Acoustical Designing in Architecture

Vern O. Knudsen and Cyril M. Harris

Originally published in 1950; Reprinted in 1980


Preface to the Reprint edition


  1. Properties of Sound
  2. How We Hear
  3. Speech and Music
  4. Reflection and Diffraction of Sound in Rooms
  5. Open-Air Theaters
  6. Sound-Absorptive Materials
  7. Special Sound-Absorptive Constructions
  8. Principles of Room Acoustics
  9. Acoustical Design of Rooms
  10. Noise Control
  11. Reduction of Air-Borne Noise
  12. Reduction of Solid-Borne Noise
  13. Control of Noise in Ventilating Systems
  14. Sound-Amplification Systems
  15. Auditoriums
  16. School Buildings
  17. Commercial and Public Buildings
  18. Homes, Apartments, and Hotels
  19. Church Buildings
  20. Radio broadcasting, Television, and Sound-Recording Studios


  1. Coefficients of Sound Absorption
  2. Tables of Sound-Insulation Data
  3. Conversion Factors and Physical Constants


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It has been thirty years since publication of the original edition of Acoustical Designing in Architecture (and six years since the death of my coauthor, Vern Knudsen). During this period, students in my classes at Columbia University, as well as practicing architects, have continued to find the text a valuable tool in the study of the principles of architectural acoustics and their applications to the solutions of practical problems. This is because the primary emphasis of the book is on principles, which do not change with time since these are based on the laws of physics.

Of course there have been numerous changes in details of application. Therefore in the new paperback edition, such obsolete material from the original edition has been deleted and a number of illustrations have been replaced with more recent examples. Changes in terminology, as well as other changes, have been introduced by way of footnotes rather than by resetting the original text. This has made possible the production of the paperback edition at a small fraction of what it would otherwise cost, thereby greatly increasing its availability to students.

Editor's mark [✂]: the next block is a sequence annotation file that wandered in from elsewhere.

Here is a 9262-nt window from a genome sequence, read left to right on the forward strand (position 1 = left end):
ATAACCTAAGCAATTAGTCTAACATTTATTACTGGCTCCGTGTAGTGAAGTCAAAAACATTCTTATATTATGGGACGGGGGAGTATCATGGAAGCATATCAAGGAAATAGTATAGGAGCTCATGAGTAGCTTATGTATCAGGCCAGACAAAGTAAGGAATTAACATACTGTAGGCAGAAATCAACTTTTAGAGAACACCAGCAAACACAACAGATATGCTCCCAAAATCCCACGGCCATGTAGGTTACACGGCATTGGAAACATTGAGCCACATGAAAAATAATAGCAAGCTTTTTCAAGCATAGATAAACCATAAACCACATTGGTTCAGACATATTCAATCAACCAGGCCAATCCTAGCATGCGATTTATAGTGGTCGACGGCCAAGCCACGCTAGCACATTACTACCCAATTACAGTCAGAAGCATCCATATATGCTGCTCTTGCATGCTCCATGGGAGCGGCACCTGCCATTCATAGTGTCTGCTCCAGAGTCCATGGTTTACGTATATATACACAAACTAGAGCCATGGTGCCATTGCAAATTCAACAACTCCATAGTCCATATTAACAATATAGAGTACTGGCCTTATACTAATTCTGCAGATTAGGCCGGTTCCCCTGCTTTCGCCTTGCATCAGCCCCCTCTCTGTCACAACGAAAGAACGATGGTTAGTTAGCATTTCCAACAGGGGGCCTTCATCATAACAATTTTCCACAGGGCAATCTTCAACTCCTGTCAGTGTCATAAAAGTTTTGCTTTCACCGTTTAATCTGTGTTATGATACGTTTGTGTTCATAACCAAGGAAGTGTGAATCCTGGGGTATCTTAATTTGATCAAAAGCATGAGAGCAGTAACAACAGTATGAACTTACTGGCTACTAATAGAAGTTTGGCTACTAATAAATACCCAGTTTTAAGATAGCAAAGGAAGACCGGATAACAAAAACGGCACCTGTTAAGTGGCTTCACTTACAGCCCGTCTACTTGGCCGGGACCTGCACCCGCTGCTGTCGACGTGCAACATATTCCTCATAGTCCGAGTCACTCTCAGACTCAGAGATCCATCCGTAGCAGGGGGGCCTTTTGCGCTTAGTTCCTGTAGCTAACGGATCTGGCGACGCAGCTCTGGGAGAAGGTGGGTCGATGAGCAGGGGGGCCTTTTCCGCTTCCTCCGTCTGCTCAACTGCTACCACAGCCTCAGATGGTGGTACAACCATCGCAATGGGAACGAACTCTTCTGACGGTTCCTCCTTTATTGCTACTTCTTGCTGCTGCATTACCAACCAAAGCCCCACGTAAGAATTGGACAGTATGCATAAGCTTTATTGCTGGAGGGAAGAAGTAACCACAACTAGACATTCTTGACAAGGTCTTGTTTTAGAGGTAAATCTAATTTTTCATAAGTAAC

Through publication of the Journal of the Acoustical Society of America, through its semiannual technical meetings, and through its sponsorship of committees and on standardization, the Acoustical Society of America has done more for the field of architectural acoustics than any other organization. To further this activity, all royalties from the new paperback edition have been assigned to the Society.

Cyril M. Harris March 1980, Columbia University

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© 1998 Acoustical Society of America